A public talk at the Institute of Social Ecology, Vienna, Austria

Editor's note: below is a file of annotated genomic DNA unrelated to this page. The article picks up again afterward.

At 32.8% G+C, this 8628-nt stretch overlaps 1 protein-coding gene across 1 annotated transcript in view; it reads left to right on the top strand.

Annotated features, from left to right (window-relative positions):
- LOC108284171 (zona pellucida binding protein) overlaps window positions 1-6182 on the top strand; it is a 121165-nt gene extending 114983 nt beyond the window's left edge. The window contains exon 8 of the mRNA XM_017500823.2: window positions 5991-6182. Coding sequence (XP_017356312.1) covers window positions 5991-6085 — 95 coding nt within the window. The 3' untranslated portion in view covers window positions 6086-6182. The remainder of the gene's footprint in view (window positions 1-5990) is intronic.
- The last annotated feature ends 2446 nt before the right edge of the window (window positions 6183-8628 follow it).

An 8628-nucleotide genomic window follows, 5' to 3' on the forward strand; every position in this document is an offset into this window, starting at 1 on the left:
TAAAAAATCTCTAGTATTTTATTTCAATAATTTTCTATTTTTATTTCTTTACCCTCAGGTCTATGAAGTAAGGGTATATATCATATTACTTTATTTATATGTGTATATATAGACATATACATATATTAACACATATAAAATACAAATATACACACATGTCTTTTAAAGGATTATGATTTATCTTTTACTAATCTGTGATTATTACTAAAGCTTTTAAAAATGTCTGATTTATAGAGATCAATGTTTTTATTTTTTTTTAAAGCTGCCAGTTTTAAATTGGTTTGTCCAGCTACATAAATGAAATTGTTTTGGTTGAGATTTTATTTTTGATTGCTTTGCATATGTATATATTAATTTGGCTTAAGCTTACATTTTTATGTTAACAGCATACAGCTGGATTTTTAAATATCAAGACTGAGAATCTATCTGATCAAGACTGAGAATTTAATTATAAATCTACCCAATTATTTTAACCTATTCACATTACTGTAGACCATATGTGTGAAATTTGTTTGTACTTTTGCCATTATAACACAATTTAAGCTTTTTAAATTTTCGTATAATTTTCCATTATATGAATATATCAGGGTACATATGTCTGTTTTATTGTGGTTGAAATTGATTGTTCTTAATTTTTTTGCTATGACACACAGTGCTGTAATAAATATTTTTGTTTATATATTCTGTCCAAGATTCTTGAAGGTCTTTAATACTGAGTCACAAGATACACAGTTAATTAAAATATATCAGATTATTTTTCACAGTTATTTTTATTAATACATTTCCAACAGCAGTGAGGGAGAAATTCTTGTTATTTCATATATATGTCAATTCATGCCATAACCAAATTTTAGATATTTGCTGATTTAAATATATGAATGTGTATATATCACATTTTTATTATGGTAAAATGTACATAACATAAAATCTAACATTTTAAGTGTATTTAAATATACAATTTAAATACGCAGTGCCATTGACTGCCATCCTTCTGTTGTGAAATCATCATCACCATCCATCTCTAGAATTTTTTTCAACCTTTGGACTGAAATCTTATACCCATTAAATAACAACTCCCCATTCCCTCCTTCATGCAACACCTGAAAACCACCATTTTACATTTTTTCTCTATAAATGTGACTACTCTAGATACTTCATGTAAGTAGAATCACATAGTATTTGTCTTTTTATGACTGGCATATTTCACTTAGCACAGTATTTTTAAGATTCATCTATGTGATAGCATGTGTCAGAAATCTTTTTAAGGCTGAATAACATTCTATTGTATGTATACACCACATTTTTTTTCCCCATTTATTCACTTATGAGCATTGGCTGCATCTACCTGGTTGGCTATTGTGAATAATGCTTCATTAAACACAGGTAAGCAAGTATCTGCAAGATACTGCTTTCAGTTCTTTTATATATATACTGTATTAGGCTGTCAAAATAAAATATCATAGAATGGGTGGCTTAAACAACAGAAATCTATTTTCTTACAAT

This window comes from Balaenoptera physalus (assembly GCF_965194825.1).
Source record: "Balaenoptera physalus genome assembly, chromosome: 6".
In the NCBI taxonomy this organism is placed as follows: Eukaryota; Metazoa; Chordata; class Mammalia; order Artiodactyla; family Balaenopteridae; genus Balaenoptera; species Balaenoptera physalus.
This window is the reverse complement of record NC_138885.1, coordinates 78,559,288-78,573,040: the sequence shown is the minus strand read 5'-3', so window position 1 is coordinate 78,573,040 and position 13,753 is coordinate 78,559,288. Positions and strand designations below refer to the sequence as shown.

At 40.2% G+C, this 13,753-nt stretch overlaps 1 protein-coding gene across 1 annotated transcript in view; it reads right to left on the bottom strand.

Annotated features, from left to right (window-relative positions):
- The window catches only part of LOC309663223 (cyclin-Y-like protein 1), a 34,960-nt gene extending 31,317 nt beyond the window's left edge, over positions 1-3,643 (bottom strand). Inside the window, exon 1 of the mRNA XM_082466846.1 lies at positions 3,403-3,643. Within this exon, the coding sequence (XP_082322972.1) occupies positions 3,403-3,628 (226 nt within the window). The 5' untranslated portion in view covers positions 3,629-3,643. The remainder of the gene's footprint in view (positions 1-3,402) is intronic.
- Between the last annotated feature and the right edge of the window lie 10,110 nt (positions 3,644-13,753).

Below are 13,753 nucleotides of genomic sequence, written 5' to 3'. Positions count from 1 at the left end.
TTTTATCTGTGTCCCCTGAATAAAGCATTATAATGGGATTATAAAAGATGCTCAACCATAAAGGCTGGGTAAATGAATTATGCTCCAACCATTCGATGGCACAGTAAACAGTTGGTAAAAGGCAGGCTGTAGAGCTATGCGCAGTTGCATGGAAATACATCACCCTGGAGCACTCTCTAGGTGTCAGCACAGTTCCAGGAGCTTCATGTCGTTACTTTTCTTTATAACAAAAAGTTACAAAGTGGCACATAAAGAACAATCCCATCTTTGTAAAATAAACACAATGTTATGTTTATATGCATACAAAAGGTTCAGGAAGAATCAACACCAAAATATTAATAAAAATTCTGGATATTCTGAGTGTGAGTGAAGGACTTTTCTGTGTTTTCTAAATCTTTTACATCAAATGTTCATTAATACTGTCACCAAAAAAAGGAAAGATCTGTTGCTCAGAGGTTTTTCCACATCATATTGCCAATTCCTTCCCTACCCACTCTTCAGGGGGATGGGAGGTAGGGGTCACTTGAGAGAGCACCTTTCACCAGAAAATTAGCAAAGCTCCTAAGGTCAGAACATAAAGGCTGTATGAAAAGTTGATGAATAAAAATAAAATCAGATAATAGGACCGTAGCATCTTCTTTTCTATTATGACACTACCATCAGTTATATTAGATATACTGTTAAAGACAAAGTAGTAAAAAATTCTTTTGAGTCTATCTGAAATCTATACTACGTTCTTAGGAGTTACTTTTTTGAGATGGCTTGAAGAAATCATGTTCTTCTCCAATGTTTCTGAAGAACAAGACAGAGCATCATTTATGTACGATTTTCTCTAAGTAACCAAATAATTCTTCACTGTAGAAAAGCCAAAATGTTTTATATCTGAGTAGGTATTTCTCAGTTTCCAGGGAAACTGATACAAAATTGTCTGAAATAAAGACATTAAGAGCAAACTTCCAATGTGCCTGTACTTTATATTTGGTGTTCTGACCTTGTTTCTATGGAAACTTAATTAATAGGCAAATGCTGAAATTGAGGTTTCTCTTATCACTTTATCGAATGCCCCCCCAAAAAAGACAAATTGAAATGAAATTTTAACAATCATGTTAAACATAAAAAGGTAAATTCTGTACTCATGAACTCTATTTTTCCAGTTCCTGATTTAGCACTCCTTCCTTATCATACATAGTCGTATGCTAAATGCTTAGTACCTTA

Abstract: Our understanding of what it means to be human has changed radically in recent years, yet we “humanists” have scarcely begun to grapple with the profound consequences for our disciplines. Humanists have long taken it for granted that their subjects of study (which is to say, themselves) were special and largely immaterial creatures who were entirely distinguished and distinct from other organisms and things in the environments around them. Yet in recent years such an unapologetic anthropocentrism has suffered one crushing blow after another. We now know, for example, that there is more non-human than human DNA in our bodies, courtesy of the one to two kilos of microbiotic organisms that live within and on us. Are we then solitary organisms or rather symbiotic amalgams of many living creatures? Likewise, almost weekly the results from another animal (or even plant) investigation challenge the once proud claims of a human monopoly on intelligence, consciousness, morality, and even a capacity to create and appreciate beauty. Most broadly, we’re now discovering just how deeply embedded humans are in a vibrantly creative material world, whether through the myriad synthetic chemicals that affect our basic physiology or the countless new technological environments that shape our brains and minds. We humans, it appears, do not use a passive material world so much as we think and act through a creative material world that both shapes us and often simply is us. Now, as the old immaterial humanism falters and fades, the challenge and opportunity we face is to discover and create the theories, methods, and philosophies that will guide us in the emerging post-anthropocentric age: a New Material Humanism.